J. Eligible Project Purposes (§ 3570.263)

The statute defines the eligible uses of grant funds. The Agency did not further restrict the purposes in the regulation. The Agency wants this grant program to provide great flexibility and allow the applicants and ultimate recipients to assess their needs and request funds that meet one or more of the eligible purposes.

K. Ineligible Project Purposes (§ 3570.264)

This section lists activities that cannot be funded with these grants. This grant program is not intended to fund duplicate services including those previously performed. Grant funds cannot be used to pay for expenses reimbursed by other funding sources. Since this is a technical assistance and training grant program, grant funds may not be used to purchase real estate, improve or develop office space or repair and maintain private property. If an applicant or ultimate recipient has these needs, the Community Facilities programs may provide funding for this purpose. Furthermore, funding such purposes with a TAT grant would be duplicative and inconsistent with the authorized intended use of these funds. An applicant cannot obtain grant funds to do outreach to generate applications for the Community Facilities Program without there having been community involvement in identifying an existing need. The applicant may work with ultimate recipients to assist them in making applications to the Community Facilities programs. The assistance may include preparing budgets, compiling information requested by the Agency, or any other assistance which may be requested by the ultimate recipient. The Agency also limited the amount of indirect or administrative costs that can be incurred as part of the project to ten percent (10%). The Agency determined that the demand for these funds far exceed the amount of funds available. The limit on the amount of funds that can be used for indirect or administrative costs will allow more grant funds to be available to assist ultimate recipients. Grant funds may not be used to prepare environmental assessments for the ultimate recipient to make application to the Community Facilities programs. The Agency is ultimately responsible for completing environmental assessments; therefore, the Agency has determined that these grant funds cannot be used for that purpose. The statute further requires that the grant benefit Rural Areas. In order to meet this requirement, the Agency is requiring the ultimate recipient and project to be located in a Rural Area. If either is not located in a Rural Area the project would not be eligible for a TAT grant. The Agency determined that grant funds must be used to provide assistance to a project that primarily serves an area that is considered low income. Limited grant funds should be targeted to those areas with low income. The Community Facilities grant program prohibits projects in areas with a median household income (MHI) exceeding 90% of the State's MHI. This grant is more inclusive as it allows the MHI of the project's service area to be up to 100% of the state's MHI to maximize the number of low income communities that are eligible for this assistance.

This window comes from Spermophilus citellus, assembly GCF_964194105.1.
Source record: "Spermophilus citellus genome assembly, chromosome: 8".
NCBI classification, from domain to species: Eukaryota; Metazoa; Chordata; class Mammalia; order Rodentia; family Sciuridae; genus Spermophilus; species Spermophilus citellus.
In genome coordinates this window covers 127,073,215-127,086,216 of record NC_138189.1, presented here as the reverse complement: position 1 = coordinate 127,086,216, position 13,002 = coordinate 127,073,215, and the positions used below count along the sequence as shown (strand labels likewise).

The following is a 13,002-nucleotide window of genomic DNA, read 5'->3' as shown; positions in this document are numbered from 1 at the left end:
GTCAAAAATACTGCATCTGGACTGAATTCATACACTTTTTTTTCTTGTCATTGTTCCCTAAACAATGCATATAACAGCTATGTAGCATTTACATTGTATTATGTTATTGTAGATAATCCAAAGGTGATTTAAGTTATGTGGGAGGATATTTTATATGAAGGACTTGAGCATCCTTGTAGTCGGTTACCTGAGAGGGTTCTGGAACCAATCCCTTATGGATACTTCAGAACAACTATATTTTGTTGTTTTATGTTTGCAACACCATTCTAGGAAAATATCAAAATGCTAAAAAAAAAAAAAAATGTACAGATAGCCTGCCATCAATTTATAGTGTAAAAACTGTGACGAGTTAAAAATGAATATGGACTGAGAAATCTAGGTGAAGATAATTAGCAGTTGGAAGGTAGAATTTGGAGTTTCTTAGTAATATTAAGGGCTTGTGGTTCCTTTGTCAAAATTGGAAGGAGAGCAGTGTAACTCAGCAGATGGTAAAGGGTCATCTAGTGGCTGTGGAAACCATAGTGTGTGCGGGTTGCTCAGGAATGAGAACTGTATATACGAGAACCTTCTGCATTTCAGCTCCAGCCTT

L. Applications (§ 3570.267)

This section outlines what is required to submit an application for grant funding. The Agency will publish an annual Notice in the Federal Register which will state the application filing period. The Notice will advise the public where applications are to be submitted and how they may contact the Agency with questions regarding the application process. The Agency will accept electronic applications through the Grants.gov Web site. Instructions for submitting applications via grants.gov will be available on the grants.gov Web site. The applicant should be aware that the application process via grants.gov may take several days to complete. The applicant will have the option to submit paper applications to an address in the Federal Register Notice. The required forms and narrative information that needs to be submitted in the application packet is listed in this section.

M. Grant Processing (§ 3570.272)